A Suffolk Superior Court judge on Monday ruled unconstitutional a state law that forbids people from voting in an election unless they have registered 20 days beforehand. The law denies qualified citizens their right to vote, Judge Douglas Wilkins ruled. In a lawsuit filed last year, the American Civil Liberties Union of Massachusetts, the Chelsea Collaborative, a social services nonprofit, and MassVOTE, a nonprofit that registers people to vote, argued that the law is “unnecessary and arbitrary” and that it excluded thousands of citizens from voting. Wilkins agreed, rejecting the state’s claim that removing the deadline would impose overly burdensome duties on local election officials.
Articles about voting issues in Massachusetts.
Foxboro Town Clerk Robert Cutler grimaces when asked about same-day voter registration. “We’d definitely need an updated computer system,” Cutler says, “and the state hasn’t gotten that ready yet.” Same-day voter registration — citizens not yet signed up to vote being able to walk in to a polling place on Election Day and cast a ballot — is a possibility in Attleboro area communities as a result of a lawsuit by the Massachusetts chapter of the American Civil Liberties Union. The ACLU claims that the 20-day deadline to register before the election is unconstitutional and unnecessary in these days of vastly improved technology.
Massachusetts: Suit challenging Massacusetts voter registration cutoff rule now in court | Associated Press
A lawsuit challenging the constitutionality of the state requirement that eligible voters register at least 20 days ahead of an election is being heard in court this week, with critics saying the law disenfranchises thousands of potential voters every election. Opponents of the cutoff — including the American Civil Liberties Union of Massachusetts — are urging the court to declare the law unconstitutional and to order the state to end its enforcement, saying the law arbitrarily denies citizens their right to vote. Opponents are trying to bolster their argument by pointing to the state’s adoption of early voting last year. That change allowed voters to begin casting ballots on Oct. 24, just five days after the Oct. 19 registration cutoff. They say that undercuts the rationale that the state needs to end the registration of voters 20 days before Election Day.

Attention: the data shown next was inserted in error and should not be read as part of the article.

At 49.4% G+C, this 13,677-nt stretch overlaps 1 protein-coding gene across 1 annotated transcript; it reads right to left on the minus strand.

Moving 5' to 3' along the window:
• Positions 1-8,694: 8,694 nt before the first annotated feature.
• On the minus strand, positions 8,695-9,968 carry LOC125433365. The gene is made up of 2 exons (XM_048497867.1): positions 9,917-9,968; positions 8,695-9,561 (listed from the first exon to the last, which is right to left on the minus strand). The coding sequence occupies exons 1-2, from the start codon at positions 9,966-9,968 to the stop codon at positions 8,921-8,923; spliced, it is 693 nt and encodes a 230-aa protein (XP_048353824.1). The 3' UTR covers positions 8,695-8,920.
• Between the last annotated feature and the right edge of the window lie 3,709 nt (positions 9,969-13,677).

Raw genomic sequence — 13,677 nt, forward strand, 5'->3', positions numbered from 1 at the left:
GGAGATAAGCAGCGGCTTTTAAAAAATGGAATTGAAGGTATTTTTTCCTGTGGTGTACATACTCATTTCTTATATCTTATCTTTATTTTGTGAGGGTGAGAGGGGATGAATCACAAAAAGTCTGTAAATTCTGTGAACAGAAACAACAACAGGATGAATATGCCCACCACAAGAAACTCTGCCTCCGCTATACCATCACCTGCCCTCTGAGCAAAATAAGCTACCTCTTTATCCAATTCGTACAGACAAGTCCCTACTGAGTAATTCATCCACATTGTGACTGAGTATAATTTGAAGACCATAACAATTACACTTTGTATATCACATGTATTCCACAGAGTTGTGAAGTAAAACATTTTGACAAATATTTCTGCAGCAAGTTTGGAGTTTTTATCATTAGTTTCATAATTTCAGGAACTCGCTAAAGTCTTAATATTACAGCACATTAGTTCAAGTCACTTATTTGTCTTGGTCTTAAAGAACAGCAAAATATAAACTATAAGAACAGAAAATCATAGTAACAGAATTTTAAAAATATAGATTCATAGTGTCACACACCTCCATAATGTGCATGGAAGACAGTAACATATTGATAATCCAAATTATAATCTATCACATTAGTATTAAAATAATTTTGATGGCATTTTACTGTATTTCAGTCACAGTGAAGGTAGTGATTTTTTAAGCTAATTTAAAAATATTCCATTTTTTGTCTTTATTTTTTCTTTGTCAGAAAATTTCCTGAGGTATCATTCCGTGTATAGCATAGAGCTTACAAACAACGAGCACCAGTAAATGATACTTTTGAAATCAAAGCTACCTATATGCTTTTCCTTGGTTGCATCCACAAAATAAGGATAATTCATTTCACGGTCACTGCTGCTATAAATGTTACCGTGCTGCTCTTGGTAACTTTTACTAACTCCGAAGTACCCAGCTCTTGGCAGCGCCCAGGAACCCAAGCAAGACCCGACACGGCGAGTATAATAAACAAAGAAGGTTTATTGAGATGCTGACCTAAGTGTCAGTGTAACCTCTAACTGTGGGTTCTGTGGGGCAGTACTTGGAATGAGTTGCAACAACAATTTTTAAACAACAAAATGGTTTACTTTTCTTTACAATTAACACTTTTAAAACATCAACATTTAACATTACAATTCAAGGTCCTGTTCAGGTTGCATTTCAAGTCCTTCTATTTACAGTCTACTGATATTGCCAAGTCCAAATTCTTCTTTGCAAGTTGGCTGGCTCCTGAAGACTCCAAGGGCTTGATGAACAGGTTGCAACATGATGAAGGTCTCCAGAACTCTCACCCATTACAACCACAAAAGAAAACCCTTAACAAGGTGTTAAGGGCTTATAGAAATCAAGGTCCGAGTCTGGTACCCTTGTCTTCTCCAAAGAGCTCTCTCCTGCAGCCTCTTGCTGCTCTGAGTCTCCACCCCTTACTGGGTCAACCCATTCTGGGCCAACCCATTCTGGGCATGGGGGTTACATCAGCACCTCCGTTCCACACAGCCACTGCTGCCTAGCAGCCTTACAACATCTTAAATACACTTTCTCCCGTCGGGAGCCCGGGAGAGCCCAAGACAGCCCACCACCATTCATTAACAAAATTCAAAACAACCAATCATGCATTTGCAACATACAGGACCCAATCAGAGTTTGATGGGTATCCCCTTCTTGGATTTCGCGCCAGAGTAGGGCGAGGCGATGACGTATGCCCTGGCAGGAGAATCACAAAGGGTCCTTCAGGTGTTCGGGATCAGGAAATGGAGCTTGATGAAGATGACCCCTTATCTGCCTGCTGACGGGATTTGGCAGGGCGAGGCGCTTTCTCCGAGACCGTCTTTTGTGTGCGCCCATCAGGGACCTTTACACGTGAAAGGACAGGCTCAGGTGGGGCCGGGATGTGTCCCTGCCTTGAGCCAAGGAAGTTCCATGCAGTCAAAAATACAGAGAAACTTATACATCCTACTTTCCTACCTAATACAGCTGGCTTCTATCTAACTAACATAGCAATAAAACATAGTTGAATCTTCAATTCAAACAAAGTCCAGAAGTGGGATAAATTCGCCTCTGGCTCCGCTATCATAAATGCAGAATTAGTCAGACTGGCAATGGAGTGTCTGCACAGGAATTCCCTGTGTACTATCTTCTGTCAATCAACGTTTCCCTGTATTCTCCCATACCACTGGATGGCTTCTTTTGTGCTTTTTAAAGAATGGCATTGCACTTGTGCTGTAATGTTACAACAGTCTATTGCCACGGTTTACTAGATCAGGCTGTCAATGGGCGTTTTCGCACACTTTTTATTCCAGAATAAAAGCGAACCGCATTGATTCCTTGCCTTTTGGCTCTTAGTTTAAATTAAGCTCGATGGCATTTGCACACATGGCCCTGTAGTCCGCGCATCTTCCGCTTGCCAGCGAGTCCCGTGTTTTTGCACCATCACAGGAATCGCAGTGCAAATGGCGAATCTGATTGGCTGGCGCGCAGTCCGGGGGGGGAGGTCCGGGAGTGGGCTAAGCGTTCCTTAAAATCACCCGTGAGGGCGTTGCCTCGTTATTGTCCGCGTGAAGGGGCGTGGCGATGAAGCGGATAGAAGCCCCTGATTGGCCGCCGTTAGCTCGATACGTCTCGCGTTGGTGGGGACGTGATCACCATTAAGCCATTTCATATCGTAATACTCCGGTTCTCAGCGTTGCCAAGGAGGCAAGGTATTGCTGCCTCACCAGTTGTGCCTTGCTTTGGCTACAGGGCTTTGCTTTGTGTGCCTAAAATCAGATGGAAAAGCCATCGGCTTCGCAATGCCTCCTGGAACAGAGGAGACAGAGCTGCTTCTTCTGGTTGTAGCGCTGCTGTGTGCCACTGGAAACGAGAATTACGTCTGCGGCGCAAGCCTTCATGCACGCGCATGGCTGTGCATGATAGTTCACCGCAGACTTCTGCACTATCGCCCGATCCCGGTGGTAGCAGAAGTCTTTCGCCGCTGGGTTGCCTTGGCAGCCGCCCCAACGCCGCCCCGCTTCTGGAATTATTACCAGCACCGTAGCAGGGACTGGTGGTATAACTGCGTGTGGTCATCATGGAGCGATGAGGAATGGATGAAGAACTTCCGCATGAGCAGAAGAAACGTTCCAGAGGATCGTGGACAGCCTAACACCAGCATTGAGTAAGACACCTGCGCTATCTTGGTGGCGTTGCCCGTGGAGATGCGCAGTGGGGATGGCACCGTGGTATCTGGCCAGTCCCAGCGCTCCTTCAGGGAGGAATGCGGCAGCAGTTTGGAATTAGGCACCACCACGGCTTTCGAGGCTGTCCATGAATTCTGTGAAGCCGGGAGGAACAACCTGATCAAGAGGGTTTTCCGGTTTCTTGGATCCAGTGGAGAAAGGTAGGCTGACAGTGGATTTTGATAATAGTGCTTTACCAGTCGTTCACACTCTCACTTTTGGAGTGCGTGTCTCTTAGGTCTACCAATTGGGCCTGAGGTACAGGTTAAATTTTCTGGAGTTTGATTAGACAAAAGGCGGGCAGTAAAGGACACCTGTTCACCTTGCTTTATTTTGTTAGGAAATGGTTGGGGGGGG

The Fourth of July celebration is over, but the legal fireworks are just getting started in a trial that got underway Wednesday focusing on a key concern of the founding fathers – the right to vote. Jessie Rossman, one of the lawyers handling the case for the American Civil Liberties Union of Massachusetts says as early as 1887, the state Supreme Court ruled that the cut-off for voter registration should occur as close to Election Day as possible. Rossman argues the technology is available to allow for same-day registration, so she says the current system is arbitrary and unconstitutional. “Every year, thousands of people in Massachusetts are disenfranchised and unable to vote as a result of this 20-day registration cut-off,” she states.
Massachusetts: Trial begins in ACLU suit challenging Massachusetts deadlines for voter registration | MassLive
A trial in a civil lawsuit that challenges the legality of Massachusetts to set a voter registration deadline prior to elections is scheduled to begin Wednesday in Suffolk Superior Court. The suit, filed last November by the Massachusetts chapter of the American Civil Liberties Union, charges that the state laws requiring new voters to register with the local election office within 20 days of an election or primary is both unconstitutional and arbitrary. It charges that the deadline bars thousands of people from being able to vote each election. The trial is scheduled to open Wednesday at 11:30 a.m. in the Suffolk County Courthouse. For now, the trial is scheduled to last three days although it could be extended.